Creating more green and blue spaces can prevent the rise of temperature in crowded Dhaka and promote sustainable development of the megacity, urban experts have said on Sunday.
The high temperature in Dhaka city is affecting city life as well as the very nature of the ecosystem, the said suggesting rooftop gardening and following building codes as a solution to the problem.The observation came at the seminar on “Mitigation Strategies for Warming Dhaka Megacity Implication for Sustainable Development.”
Bangladesh Institute of International and Strategic Studies (BIISS) in collaboration with Curtin University, Australia and meteorology department of Dhaka University organized the event at BIISS Auditorium.
“Usually, Dhaka’s temperature is two degrees higher than that of the country’s other regions. Sometimes, it is eight degrees higher mainly because of the dense population, large buildings and a large number of vehicles,” commented Dr Mahfuz Kabir, research director at BIISS.
Dr Kabir and Austin University’s Dr Ashraf Dewan jointly conducted a study of the issue, which was presented at the seminar.
It showed that the rate of survival of germs and bacteria is increasing, resulting in the frequent occurrence of many diseases with the rise in temperature in Dhaka.
Besides, the excessive temperature is affecting the human body and psychology.To address this problem, they suggested several measures including cutting down carbon emission, properly maintaining building code and keeping provision of waterbodies in densely populated areas.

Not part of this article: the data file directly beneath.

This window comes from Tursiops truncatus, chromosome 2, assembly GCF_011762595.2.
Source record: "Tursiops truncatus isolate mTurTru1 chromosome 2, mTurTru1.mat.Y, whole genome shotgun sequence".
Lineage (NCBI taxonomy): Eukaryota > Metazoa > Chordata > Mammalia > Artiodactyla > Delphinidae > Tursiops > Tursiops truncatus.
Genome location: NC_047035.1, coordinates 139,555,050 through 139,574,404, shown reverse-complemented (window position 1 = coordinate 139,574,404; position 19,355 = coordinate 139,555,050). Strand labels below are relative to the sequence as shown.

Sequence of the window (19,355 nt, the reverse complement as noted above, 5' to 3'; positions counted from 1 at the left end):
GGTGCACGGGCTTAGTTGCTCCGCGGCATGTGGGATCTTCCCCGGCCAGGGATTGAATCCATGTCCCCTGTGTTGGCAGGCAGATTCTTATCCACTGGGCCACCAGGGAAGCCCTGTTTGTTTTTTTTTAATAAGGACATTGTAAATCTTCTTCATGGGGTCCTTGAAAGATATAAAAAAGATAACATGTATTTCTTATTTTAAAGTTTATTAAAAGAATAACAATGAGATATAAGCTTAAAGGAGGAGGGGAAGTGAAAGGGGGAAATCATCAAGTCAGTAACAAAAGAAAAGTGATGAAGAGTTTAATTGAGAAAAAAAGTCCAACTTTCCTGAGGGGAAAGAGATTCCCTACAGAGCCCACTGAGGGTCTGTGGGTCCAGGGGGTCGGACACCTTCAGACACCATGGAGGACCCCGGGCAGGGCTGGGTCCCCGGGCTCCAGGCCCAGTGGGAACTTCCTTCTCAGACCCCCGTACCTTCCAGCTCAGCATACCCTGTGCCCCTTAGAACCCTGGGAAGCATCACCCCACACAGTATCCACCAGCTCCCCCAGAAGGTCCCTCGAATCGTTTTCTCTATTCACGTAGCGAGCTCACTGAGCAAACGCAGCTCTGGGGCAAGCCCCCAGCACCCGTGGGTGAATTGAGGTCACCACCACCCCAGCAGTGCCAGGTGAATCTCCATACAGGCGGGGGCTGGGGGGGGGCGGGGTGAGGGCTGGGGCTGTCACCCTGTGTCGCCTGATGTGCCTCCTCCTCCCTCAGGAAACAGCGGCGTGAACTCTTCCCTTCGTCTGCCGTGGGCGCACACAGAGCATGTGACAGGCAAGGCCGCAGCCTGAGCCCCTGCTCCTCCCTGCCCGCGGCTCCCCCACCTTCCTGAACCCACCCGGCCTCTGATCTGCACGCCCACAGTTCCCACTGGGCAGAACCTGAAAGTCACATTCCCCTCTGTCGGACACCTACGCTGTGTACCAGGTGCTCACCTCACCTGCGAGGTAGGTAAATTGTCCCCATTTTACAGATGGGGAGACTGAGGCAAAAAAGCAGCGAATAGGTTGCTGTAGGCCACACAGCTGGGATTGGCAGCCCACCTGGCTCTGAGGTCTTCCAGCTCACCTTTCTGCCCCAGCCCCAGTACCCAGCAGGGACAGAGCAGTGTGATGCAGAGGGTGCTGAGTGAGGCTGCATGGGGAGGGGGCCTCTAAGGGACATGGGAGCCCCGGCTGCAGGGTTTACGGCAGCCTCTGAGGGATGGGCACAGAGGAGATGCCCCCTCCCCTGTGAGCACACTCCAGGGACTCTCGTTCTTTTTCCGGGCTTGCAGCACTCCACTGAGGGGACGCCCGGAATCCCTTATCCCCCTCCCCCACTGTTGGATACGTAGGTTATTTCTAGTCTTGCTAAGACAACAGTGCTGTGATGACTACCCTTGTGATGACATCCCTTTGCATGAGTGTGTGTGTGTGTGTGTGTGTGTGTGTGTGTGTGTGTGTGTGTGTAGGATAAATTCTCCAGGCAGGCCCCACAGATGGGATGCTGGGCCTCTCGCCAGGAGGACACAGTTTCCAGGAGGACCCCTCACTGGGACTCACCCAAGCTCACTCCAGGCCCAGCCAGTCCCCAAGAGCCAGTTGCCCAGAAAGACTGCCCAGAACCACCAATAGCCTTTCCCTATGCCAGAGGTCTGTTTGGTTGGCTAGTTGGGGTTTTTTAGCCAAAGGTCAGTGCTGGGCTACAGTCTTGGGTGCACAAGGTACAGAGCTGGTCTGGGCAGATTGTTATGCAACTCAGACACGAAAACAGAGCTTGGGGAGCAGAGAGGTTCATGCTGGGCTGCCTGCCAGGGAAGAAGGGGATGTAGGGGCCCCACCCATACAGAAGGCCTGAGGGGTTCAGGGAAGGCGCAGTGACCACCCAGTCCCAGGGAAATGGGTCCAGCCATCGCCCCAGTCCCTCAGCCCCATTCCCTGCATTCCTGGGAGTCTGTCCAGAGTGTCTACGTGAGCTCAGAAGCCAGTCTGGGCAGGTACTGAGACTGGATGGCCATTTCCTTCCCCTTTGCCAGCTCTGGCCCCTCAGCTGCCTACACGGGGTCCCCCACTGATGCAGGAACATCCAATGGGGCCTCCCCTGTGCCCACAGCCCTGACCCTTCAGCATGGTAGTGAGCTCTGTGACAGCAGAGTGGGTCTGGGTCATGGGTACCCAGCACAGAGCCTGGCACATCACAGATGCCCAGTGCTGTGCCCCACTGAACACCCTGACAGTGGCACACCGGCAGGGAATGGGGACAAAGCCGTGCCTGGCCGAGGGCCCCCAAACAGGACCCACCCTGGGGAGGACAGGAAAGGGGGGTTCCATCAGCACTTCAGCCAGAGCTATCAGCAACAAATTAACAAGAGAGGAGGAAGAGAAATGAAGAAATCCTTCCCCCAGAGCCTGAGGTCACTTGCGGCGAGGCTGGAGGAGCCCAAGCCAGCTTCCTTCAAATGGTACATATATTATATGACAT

Dr Kabir said the government may consider providing incentives on rooftop gardening or similar attempts, including rebate on holding tax, VAT or corporate tax, to attract individuals and corporate houses.
Noted climate expert Dr Saleemul Huq observed that expansion of Dhaka city in the east may resolve the warming problem, but it should be done very carefully so that previous mistakes in wholesale urbanisation are not repeated.
Suggestions also came for taking punitive measures against the people defying building codes, using new building materials like hollow blocks, vertical expansion instead of selling plots to individuals.
Speaking on the occasion, Planning Commission Member Dr Shamsul Alam differed on the suggestions for rooftop gardening, saying that he is against such gardening with the groundwater.
“Rooftop gardening is a good practice. But I have a serious reservation about it if is done using groundwater. Instead, rainwater harvesting should be promoted for roof gardening,” he said.
He argued that some 1,000 pumps of WASA are already lowering groundwater level, which might be aggravated by the roof gardening.
He also shared experience of Barind irrigation project, where, he said groundwater level fell from 30-40 metres to 70 to 80 metres.
While going for any new ventures, their side effects and inter-connected effects should be taken into account, he said, pointing to bitter experiences in case of eucalyptus tree or African catfish.
BIISS Chairman Ambassador M Fazlul Karim DU’s meteorology department chairman Prof Dr Towhida Rashid, among others, also spoke at the seminar chaired by the chairman of the Centre for Urban Studies Prof Nazrul Islam.